Synod to focus on youth violence and knife crime

21 June 2019

Other debates will review progress of long-term initiatives

Mazur/catholicnews.org.uk

Clergy stand together against street violence at the Standing Together rally in Trafalgar Square, London, in April

Clergy stand together against street violence at the Standing Together rally in Trafalgar Square, London, in April

REPORTS that teenagers are being offered money to stab other young people will form part of the backdrop to a debate on serious youth violence at the General Synod’s meeting next month.

The BBC reported this week that sums of up to £1000 were being offered by gang leaders in Liverpool. Across the country, 22,041 knife or weapon offences were recorded in England and Wales in the past year: the highest number since 2010.

On the second day of the Synod, 6 July, Canon Rosemarie Mallett will move a motion on behalf of the Mission and Public Affairs Council, calling on the National Church Institutions to “recognise the opportunity the Church of England has to contribute to understanding of Serious Youth Violence and strategies to prevent it and to make available resources for those affected”.

It asks diocesan boards of education to “recognise how the use of exclusions impacts on serious youth violence and encourage alternative provision”, and calls on dioceses to invest in “information about locally based resource and support networks, and training for church leaders in best practice for supporting those affected by Serious Youth Violence, including gun and knife crime”, and to work with other groups to “provide pastoral care for people affected by serious youth violence”.

Canon Mallett, Vicar of St John’s, Angell Town, in Brixton, has urged churches to work together across denominations to tackle youth violence (News, 12 April) and to offer young people a safe haven (Comment, 17 August 2018).

Safeguarding has been given a more prominent position at this year’s meeting. A dedicated slot for questions on safeguarding matters has been created on Sunday afternoon. The Lead Bishop for Safeguarding, the Bishop of Bath & Wells, the Rt Revd Peter Hancock, will also be delivering a presentation.

On the Friday afternoon, there will be a presentation from Living in Love and Faith and pastoral advisory groups. On the Saturday, Standing Orders will be suspended to enable members to participate in seminars and workshops exploring this work.

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There will also be a debate on adoption of a Covenant for Clergy Care and Well-being, first commissioned two years ago (News, 7 July 2017, 2 October 2018). Central to the proposals is a “Big Conversation” on clergy well-being at both parish and national levels.

Several debates pertain to reviewing the progress of long-term initiatives. Members will debate a motion marking the 15th anniversary of “Mission-shaped Church”, celebrating “the planting of thousands of fresh expressions of church” and encouraging every parish to “be part of this movement forming new disciples and new congregations through a contextual approach to mission with the unreached in their community” (News, 11 November 2016).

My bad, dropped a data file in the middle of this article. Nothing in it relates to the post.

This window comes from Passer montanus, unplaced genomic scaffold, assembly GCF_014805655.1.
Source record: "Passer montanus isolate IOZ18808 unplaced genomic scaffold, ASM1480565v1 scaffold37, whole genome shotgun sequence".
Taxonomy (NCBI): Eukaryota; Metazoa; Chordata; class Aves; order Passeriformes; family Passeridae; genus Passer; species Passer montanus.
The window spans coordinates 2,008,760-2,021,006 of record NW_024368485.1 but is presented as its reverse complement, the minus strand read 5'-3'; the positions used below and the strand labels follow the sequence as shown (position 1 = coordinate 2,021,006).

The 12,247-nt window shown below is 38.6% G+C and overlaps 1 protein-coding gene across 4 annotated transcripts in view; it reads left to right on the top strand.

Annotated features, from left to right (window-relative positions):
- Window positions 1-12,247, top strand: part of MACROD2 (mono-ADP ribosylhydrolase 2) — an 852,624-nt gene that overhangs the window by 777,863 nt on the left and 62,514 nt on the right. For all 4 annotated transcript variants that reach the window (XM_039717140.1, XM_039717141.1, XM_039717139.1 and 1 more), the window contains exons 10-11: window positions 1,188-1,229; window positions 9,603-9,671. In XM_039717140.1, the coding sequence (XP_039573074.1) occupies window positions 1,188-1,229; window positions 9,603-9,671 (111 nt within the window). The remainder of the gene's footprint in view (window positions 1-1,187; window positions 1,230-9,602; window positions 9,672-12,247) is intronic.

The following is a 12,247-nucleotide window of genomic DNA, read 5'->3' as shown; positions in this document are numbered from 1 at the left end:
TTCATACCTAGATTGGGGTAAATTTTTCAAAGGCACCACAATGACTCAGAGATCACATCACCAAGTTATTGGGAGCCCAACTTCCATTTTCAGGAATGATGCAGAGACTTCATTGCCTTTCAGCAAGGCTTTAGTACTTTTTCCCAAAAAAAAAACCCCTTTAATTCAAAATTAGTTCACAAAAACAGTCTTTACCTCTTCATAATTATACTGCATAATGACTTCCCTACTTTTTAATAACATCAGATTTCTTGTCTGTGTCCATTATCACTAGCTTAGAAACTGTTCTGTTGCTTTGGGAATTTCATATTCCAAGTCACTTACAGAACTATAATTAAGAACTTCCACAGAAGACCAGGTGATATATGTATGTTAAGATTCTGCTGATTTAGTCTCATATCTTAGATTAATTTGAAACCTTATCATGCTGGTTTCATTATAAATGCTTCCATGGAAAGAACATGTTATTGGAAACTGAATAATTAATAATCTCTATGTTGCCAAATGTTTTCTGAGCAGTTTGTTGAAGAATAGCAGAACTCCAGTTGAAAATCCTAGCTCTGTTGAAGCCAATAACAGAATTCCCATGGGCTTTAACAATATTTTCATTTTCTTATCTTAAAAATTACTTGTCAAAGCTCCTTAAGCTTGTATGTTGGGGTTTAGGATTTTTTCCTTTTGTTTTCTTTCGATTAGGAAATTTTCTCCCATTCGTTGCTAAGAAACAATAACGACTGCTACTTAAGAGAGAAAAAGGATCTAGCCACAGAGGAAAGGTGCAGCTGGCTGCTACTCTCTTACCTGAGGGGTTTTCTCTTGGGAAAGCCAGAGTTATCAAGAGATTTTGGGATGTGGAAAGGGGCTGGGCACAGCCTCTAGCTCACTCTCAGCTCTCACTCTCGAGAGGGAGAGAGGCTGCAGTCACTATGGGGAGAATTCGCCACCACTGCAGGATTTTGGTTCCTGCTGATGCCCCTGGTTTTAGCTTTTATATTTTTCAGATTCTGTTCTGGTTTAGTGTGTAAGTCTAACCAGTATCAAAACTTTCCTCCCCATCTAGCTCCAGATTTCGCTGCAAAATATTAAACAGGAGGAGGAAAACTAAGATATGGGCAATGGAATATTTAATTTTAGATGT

There are plans for “1000 revitalised churches from resource churches, and 2000 more from other forms of church plants and revitalisations”.

The Synod will also have a take-note debate on a progress report on the work of Setting God’s People Free, the strand of Renewal and Reform which sets out a vision to “liberate and disciple” the laity (News, 14 October 2016). The report suggests that the culture change called for is “beginning to happen”. Among the strands is “remodelling the selection, training, and ongoing ministerial development in line with the priority of lay formation and discipleship”.

There will also be a debate on a motion from the diocese of Rochester, commending the work of Anna Chaplaincy and the Gift of Years, a movement dedicated to the spiritual care of older people (Features, 27 January 2017). It calls on all dioceses to “raise the profile of work with those diagnosed with dementia and their carers”, and asks the Government to report on progress on the Prime Minister’s challenge to make England the best country in the world for dementia care, support, research, and awareness by 2020.

Legislation includes the final stages of amendments to relax the requirement to hold certain services in every parish on each Sunday; to recognise formally religious communities; and to establish a national ministry register. First consideration will be given to a Diocesan Boards of Education Measure, which is intended to “make better provision for the structure and functions of diocesan boards of education, reflecting developments that have taken place since the 1990s”, the Business Committee’s report says.

The Draft Cathedrals Measure will be presented for first consideration (News, 10 July 2018).

On the first day, there will be a presentation from the first non-British Worldwide President of the Mothers’ Union, Sheran Harper (News, 12 October 2018).

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